DESPITE ITS ICE PICK-WIELDING MURDERER, Antarctic blizzards, dead Russians slumped over bottles of fine vodka, and foxy US Marshal, Whiteout somehow manages to be a bland film.

This becomes clear early on, in the second scene of the movie, as introductory words blaze onto the corner of the screen: "Antarctica: The coldest, most isolated place in the world." (Thank you, director Dominic Sena, for explaining the obvious.) And the film continues with its frustrating habit of underestimating the intelligence of its audience, filling its time with frequent, unnecessary flashbacks and characters who feel the need to spell out everything they're thinking. "This can't have been an accident!" announces supposedly razor-sharp US Marshal Carrie Stetko (Kate Beckinsale) as she helps dissect a man found dead in the middle of an Antarctic plateau, his face smashed and an axe wound in his back.

But the most infuriating aspect of the film is that the writers who don't respect their audience also don't respect their heroine. Whiteout is based on a comic book series of the same name that, unlike the film, is original and compelling and written by a good writer named Greg Rucka. The crux of the comic is the strong character of Stetko—she's a complex, kick-ass woman who connects more with ice than people. But Beckinsale plays Stetko to be likeable (bah!), a softer, more emotional woman with a vague personality. And if that's not bad enough, Beckinsale isn't on screen for more than a minute before she takes off her clothes and hops into a steamy shower sequence, signaling the filmmakers' fear of writing a ballsy female character who can't get wet and sexy, too.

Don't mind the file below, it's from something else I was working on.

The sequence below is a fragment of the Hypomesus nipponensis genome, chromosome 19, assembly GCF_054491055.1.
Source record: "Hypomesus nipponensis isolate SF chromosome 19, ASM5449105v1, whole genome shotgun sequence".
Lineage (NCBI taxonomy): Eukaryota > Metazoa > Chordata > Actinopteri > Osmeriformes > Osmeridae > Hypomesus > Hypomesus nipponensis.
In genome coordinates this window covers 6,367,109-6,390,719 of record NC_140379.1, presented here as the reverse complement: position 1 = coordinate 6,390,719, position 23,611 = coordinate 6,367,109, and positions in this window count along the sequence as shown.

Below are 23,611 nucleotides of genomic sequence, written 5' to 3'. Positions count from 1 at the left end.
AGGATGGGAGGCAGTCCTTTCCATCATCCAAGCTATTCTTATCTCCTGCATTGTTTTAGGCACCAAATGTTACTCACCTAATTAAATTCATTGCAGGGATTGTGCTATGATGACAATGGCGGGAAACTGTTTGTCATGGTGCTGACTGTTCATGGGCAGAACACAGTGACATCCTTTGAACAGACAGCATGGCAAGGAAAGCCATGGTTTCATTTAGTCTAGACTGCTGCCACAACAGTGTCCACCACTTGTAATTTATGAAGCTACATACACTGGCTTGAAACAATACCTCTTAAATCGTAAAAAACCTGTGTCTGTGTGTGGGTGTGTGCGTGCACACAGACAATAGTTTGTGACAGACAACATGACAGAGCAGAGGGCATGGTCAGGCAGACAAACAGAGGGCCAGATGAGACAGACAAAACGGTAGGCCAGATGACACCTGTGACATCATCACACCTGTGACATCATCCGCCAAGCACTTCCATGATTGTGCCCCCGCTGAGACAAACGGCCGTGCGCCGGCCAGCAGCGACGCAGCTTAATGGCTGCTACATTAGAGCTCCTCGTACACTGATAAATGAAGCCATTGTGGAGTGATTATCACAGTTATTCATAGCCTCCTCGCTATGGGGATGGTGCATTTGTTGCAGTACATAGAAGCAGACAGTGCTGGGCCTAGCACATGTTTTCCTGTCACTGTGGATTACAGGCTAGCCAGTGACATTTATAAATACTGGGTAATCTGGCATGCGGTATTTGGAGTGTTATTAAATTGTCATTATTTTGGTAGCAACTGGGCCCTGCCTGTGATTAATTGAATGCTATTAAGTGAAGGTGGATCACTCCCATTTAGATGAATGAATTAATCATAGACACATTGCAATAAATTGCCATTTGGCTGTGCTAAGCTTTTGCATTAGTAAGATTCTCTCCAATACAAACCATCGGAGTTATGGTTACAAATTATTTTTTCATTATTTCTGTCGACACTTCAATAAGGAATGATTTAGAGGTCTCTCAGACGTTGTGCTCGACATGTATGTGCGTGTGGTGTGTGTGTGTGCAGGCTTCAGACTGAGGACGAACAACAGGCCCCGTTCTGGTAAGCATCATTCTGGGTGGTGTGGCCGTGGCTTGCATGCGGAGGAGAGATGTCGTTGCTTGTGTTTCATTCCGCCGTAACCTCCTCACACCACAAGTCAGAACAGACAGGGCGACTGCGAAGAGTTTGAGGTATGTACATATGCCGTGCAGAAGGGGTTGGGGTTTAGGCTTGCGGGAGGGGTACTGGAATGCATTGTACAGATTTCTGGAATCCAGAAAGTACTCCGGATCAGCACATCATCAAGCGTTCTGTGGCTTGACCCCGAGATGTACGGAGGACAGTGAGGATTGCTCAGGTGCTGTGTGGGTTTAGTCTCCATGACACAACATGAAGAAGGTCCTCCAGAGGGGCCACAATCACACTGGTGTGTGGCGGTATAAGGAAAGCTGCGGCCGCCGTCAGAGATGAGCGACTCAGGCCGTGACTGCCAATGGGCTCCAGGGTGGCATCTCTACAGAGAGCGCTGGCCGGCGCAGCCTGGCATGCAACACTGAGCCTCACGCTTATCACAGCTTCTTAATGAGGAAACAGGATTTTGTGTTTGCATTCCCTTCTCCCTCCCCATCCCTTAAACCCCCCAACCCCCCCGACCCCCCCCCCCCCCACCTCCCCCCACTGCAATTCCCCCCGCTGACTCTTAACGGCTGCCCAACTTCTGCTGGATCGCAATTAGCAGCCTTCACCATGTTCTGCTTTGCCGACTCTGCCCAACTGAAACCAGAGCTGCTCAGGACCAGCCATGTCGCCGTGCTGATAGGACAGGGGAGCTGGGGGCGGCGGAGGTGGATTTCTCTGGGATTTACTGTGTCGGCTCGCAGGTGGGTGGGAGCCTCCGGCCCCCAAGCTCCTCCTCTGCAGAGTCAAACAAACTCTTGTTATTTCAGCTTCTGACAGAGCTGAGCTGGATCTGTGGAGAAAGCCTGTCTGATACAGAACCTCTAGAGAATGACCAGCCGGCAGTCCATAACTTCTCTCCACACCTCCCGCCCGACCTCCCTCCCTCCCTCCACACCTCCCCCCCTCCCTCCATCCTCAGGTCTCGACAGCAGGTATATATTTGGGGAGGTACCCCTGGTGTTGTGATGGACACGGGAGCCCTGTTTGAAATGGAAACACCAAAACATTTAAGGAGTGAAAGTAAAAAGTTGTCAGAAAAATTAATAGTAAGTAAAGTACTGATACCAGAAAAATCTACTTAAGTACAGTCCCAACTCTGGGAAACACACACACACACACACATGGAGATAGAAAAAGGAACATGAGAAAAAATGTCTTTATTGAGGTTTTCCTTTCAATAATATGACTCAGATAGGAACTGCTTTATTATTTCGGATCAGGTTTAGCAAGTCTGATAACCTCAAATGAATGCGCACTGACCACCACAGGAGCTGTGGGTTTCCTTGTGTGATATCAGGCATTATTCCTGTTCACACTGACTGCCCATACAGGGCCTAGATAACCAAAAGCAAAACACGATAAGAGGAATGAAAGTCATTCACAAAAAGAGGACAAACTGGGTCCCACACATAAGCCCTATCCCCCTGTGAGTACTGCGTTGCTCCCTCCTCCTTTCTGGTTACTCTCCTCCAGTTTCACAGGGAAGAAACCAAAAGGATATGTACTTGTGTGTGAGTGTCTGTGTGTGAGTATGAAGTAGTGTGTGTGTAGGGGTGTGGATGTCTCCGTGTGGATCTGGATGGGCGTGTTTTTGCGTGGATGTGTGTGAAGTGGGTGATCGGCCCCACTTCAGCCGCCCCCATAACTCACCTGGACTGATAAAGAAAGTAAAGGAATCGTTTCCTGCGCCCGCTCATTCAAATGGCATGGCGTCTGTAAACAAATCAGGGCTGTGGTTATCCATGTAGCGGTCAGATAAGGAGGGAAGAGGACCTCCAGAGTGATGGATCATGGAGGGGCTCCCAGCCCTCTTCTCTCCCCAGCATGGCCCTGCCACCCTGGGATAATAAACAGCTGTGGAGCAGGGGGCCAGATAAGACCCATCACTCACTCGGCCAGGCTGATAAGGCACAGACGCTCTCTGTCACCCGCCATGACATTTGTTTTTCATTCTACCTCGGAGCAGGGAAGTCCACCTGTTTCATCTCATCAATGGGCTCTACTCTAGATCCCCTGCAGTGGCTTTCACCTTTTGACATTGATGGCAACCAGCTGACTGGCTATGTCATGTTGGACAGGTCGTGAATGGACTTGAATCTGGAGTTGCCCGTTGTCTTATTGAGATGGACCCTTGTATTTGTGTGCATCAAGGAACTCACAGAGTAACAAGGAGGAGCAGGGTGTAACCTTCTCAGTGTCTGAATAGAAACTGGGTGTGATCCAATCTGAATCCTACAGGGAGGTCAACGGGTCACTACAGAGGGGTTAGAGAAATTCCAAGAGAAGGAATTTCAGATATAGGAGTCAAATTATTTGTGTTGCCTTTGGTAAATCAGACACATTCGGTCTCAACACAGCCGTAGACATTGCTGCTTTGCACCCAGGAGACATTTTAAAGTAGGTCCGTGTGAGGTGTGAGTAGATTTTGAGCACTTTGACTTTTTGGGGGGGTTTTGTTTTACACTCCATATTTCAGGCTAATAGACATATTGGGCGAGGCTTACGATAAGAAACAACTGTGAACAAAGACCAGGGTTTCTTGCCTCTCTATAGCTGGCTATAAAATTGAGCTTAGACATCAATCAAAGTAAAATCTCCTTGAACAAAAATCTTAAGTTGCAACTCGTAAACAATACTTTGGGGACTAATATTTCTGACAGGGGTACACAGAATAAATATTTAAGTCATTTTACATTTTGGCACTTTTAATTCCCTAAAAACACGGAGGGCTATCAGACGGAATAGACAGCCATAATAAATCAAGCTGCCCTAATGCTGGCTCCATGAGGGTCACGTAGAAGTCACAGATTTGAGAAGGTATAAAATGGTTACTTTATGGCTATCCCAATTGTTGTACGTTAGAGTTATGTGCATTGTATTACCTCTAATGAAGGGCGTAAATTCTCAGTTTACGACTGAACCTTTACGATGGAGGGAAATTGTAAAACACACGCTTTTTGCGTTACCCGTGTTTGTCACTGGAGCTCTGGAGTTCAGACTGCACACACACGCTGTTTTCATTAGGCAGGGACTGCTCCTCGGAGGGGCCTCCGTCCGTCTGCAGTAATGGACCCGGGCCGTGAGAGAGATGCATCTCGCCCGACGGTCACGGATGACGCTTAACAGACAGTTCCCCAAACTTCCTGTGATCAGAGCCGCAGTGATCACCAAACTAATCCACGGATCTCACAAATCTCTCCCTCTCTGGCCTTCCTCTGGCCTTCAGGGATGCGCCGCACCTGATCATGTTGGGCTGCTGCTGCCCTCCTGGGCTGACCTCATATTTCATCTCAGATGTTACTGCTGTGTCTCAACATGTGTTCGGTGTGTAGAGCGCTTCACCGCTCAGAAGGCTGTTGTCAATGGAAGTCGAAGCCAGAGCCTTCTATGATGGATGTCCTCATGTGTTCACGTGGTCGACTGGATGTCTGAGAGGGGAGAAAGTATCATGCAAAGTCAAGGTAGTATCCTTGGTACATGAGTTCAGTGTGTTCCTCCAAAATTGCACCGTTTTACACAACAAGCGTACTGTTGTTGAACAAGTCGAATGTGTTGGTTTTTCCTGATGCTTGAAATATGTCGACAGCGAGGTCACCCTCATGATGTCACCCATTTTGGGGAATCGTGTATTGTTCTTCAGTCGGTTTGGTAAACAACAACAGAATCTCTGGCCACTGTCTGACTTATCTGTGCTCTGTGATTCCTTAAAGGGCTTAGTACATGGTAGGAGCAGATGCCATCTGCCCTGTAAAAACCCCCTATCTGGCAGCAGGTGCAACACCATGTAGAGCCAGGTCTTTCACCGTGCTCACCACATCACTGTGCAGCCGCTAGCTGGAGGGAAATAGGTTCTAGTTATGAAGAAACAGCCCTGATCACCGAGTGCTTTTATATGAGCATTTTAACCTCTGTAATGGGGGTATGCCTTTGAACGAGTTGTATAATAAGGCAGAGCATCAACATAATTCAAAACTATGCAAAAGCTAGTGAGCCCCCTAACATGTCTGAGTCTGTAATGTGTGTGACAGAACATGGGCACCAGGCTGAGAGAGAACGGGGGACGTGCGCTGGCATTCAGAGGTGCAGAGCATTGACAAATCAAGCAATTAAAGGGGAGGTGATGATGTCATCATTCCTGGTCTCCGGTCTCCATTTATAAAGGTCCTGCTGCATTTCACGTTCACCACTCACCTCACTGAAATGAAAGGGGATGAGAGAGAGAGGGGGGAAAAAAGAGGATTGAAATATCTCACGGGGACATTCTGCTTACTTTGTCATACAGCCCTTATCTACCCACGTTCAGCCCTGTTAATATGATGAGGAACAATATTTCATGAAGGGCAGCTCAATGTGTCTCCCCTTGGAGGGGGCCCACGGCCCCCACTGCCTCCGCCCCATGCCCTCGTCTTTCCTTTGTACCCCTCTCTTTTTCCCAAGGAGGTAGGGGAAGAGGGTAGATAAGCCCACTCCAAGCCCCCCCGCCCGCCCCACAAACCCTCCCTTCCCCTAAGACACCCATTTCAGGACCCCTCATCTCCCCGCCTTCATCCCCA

That said, once you accept that this film is setting the bar lower than the comic book and isn't aiming to be anything more than a dumb thriller, there are some genuinely thrilling scenes. Stetko races to solve the murder before the last plane of the season leaves Antarctica and she's forced to winter over on the coldest and most isolated place in the world. Truly terrifying are the moments where Stetko pushes through roaring, world-obscuring snow while the killer, an axe-wielding man cloaked in ski gear, inches closer toward her through the blizzard. And as a smartass pilot named Delfy, Columbus Short provides a refreshing relief from the annoyingly wiffle-waffle of other characters: When Delfy's Sno-Cat breaks down and the dark and cold and all of the horror that is Antarctica is immediately present, Delfy reaches into his jacket for a swig of stolen Russian vodka. I was right there with him—after 30 minutes of this film, I could have used a drink, too.